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My husband and I were discussing Paul's mandate from 1 Timothy 2:1-4 that we pray for our nation's leaders first. In Secrets of a Prayer Warrior, Derek Prince writes, "Out of the whole human race, for whom are we to pray first? Is it for the missionary? The evangelist? The sick? No, and this is where the great majority of Christians are out of line with the revealed will of God. They do not put God's priority first…Have you realized that your primary responsibility in prayer is to pray for the government of your nation? My observation is that in multitudes of churches the people never think about that, even once a month. Yet Paul put it first."

As I sought to pray for our nation's leaders this morning, I had a new revelation. I have prayed for our leaders to have wisdom. I have prayed that our leaders would repent. I have even prayed that they would be blessed. But I have never prayed that they would be forgiven. It didn't take long to figure out what that was all about. I've wanted those who have misused their authority to get what is coming to them.

Sure, I have long understood that the only way I can be healthy and forgiven myself is to forgive others. I have not been harboring any grudges against Jimmy Carter, I can tell you! I don't even feel bitter toward more recent leaders I haven't agreed with. But I haven't done what Jesus did while in agony on the cross. I haven't asked my heavenly Father to forgive our nation's authorities.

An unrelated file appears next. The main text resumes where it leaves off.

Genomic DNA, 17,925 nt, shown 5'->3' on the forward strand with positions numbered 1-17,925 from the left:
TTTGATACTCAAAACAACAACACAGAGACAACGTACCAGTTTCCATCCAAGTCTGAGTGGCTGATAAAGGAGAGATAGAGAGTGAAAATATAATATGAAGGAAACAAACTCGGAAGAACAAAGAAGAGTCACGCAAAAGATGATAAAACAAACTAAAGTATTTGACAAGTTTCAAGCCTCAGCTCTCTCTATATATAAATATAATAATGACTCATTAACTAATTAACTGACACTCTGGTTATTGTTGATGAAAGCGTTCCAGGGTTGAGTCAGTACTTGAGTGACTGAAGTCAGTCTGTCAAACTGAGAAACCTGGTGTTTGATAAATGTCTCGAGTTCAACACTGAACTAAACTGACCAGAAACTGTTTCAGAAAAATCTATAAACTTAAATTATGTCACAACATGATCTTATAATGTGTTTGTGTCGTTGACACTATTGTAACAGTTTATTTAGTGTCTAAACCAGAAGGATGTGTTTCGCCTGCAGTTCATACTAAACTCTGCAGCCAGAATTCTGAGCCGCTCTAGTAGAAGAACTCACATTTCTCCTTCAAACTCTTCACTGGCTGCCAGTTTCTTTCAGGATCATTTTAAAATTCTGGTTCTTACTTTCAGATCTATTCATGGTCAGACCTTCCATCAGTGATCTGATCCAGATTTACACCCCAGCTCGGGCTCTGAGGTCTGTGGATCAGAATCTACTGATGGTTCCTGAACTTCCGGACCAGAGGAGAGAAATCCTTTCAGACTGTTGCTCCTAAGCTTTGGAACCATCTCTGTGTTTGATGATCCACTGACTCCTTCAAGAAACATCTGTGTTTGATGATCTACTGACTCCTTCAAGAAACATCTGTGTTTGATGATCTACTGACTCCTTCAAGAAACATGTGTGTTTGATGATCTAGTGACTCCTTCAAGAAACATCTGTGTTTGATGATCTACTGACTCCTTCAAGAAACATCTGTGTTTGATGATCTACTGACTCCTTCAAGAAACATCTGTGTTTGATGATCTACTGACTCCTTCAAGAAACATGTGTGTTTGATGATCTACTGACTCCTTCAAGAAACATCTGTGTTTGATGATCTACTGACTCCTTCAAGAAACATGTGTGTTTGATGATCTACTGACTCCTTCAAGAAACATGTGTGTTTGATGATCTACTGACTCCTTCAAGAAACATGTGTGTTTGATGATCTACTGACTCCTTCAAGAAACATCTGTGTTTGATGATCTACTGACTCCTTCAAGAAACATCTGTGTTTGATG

This morning I did just that and it felt so good. In fact, I experienced such freedom in requesting forgiveness for our leaders that I started wondering if I needed to generalize. Sure enough, though I have believed I have forgiven so many people in my life of so many things, I secretly hold on to the idea that these evildoers will get what's coming to them in the end. That isn't true forgiveness, is it? I certainly don't want anyone hoping that I'll get what's coming to me!

If the thought of asking God to forgive our nation's leaders turns your stomach, read the account of King Nebuchadnezzar in the book of Daniel. This is one of my favorite accounts of a stubborn, arrogant, even cruel man who was changed and forgiven by our awesome God. I have spoken to people who tell me it just doesn't seem fair that people like that can be forgiven and saved. I am so thankful our God doesn't deal fairly with me and deny me eternal life based on my every wrong, aren't you?

Derek Prince writes that in praying for our government, we are asking God for the freedom to live as His ambassadors in a fallen world. When we also pray for those who have wronged us, we are asking God for freedom from the emotional, physical, and spiritual pain we have suffered at the hands of others. I believe He will answer our prayers. 

"Bear with each other and forgive whatever grievances you may have against one another. Forgive as the Lord forgave you."  Colossians 3:13

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